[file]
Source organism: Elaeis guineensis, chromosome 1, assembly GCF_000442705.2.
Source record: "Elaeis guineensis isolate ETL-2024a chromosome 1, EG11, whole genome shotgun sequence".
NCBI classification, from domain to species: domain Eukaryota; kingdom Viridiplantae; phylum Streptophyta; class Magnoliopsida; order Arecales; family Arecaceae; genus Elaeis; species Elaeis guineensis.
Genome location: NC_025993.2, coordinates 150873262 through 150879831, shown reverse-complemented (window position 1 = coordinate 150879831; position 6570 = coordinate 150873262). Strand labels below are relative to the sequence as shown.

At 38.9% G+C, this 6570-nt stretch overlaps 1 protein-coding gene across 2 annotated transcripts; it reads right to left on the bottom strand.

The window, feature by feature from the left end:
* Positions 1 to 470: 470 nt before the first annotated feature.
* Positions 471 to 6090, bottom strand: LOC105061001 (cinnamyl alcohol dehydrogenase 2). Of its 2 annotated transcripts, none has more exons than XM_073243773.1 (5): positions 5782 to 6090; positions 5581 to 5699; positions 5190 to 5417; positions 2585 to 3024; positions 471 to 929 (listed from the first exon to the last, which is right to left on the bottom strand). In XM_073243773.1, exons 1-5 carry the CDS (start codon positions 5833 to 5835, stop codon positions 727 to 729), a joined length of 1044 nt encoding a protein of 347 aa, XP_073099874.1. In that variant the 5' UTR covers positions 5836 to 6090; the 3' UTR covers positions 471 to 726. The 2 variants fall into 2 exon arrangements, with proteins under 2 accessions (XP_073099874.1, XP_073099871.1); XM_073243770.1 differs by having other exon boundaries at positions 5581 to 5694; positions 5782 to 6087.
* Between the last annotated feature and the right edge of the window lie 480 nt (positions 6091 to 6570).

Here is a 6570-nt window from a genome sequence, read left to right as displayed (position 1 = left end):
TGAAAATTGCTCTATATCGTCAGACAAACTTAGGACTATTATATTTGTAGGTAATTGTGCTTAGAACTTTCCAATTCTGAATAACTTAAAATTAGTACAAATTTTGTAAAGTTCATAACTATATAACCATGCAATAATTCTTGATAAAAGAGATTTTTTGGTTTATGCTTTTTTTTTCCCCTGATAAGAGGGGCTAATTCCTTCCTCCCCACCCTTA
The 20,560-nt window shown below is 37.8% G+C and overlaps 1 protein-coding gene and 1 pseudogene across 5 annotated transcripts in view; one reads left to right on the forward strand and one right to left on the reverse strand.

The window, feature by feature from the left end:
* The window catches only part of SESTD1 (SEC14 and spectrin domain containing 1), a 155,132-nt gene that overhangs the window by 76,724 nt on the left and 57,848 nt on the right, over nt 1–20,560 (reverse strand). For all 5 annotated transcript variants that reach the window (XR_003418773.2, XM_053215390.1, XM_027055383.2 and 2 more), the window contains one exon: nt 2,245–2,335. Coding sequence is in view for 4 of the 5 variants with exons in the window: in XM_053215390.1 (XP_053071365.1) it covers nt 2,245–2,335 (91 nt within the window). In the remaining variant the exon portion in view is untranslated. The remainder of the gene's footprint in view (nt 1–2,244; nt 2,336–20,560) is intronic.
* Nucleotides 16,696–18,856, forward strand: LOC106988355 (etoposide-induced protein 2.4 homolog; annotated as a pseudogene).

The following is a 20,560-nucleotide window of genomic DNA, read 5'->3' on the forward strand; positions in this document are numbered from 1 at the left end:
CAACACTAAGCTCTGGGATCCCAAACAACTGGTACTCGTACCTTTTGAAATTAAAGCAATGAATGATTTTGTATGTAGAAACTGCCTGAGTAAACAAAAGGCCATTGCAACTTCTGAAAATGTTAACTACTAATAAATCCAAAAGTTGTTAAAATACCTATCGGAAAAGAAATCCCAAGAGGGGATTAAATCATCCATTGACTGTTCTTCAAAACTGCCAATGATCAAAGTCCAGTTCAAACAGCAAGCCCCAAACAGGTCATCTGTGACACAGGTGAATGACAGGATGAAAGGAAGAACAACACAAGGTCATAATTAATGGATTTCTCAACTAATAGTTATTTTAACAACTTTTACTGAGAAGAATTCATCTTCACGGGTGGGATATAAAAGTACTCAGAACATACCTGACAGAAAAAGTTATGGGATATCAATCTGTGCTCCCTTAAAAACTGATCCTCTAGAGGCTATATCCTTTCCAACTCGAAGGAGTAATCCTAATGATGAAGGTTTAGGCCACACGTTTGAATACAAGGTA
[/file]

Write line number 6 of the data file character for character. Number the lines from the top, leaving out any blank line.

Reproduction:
The window, feature by feature from the left end: